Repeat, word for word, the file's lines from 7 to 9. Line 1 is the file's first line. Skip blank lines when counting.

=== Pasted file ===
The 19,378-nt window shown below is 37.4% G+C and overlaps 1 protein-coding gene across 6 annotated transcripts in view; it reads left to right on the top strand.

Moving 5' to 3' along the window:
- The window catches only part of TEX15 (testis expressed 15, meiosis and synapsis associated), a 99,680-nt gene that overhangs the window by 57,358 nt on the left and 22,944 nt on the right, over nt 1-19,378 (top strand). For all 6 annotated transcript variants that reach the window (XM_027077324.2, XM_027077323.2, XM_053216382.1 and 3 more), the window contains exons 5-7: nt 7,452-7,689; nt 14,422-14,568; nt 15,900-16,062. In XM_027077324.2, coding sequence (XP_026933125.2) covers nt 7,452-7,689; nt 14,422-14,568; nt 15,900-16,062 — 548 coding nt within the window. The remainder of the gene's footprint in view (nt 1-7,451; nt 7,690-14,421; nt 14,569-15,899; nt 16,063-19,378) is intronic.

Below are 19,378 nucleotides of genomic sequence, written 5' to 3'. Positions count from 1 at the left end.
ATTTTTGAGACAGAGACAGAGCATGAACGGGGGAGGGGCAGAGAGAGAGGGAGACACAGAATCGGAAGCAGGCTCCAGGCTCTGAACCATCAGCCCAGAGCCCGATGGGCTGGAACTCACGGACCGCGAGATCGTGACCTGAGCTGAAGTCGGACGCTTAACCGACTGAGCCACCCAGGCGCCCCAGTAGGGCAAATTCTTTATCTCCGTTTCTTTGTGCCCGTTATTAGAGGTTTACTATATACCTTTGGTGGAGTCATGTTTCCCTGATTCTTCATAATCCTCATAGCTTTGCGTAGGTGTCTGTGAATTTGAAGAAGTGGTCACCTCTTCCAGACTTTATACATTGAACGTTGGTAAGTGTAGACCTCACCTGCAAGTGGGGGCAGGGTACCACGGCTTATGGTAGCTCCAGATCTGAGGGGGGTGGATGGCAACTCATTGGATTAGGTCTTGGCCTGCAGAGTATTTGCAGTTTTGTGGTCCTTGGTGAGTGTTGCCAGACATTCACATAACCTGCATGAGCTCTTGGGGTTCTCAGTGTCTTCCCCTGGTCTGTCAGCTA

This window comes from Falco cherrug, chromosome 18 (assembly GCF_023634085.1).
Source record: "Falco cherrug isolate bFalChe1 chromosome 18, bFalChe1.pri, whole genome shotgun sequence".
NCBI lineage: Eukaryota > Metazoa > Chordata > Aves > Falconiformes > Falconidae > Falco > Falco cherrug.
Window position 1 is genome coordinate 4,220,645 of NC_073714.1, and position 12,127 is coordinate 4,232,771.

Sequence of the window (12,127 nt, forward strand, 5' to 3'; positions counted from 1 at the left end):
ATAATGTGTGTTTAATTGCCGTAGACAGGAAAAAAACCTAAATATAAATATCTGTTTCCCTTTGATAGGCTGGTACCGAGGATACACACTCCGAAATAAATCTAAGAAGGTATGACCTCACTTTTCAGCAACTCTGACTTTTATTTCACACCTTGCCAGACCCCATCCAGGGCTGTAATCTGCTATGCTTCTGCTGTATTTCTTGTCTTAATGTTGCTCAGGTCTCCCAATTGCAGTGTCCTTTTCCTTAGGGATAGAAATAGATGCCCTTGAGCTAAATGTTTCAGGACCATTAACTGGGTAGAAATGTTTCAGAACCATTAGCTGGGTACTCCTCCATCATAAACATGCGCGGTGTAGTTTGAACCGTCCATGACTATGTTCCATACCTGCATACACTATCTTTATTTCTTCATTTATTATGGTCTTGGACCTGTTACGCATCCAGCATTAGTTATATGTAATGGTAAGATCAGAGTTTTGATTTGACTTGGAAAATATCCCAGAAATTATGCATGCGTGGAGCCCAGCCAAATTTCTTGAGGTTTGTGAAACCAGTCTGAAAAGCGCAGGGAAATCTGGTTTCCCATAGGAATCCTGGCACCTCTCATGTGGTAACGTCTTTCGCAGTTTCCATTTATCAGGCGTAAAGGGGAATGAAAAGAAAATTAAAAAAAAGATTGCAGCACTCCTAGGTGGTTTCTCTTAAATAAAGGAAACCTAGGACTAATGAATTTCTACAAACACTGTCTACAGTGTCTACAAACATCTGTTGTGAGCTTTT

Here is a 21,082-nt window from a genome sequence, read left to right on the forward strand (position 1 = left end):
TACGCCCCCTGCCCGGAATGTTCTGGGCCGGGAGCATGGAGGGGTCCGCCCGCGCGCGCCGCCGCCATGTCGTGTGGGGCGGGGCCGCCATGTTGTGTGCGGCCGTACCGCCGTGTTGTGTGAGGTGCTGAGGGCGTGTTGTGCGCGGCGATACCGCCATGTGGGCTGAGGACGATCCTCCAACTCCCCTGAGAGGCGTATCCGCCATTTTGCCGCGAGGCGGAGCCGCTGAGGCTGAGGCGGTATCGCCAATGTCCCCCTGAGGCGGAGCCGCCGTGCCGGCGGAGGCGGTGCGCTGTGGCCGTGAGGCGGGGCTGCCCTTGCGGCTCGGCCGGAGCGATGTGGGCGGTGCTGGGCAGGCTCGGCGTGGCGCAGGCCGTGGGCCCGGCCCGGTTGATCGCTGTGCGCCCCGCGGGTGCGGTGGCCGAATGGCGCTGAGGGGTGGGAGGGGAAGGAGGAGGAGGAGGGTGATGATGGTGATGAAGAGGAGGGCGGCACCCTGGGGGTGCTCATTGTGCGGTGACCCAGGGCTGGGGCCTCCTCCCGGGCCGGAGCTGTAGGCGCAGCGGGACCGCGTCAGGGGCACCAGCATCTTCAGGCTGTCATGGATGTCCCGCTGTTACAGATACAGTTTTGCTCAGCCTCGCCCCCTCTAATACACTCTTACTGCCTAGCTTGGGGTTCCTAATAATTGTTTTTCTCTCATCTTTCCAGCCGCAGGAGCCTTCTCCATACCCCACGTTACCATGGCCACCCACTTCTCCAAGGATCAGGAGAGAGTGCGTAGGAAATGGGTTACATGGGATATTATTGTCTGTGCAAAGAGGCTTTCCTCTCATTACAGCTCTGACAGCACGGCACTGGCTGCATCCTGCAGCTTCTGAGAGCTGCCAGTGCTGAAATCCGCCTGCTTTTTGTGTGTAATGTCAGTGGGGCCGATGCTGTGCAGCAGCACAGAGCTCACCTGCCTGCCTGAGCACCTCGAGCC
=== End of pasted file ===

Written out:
Source record: "Falco cherrug isolate bFalChe1 chromosome 18, bFalChe1.pri, whole genome shotgun sequence".
NCBI lineage: Eukaryota > Metazoa > Chordata > Aves > Falconiformes > Falconidae > Falco > Falco cherrug.
Window position 1 is genome coordinate 4,220,645 of NC_073714.1, and position 12,127 is coordinate 4,232,771.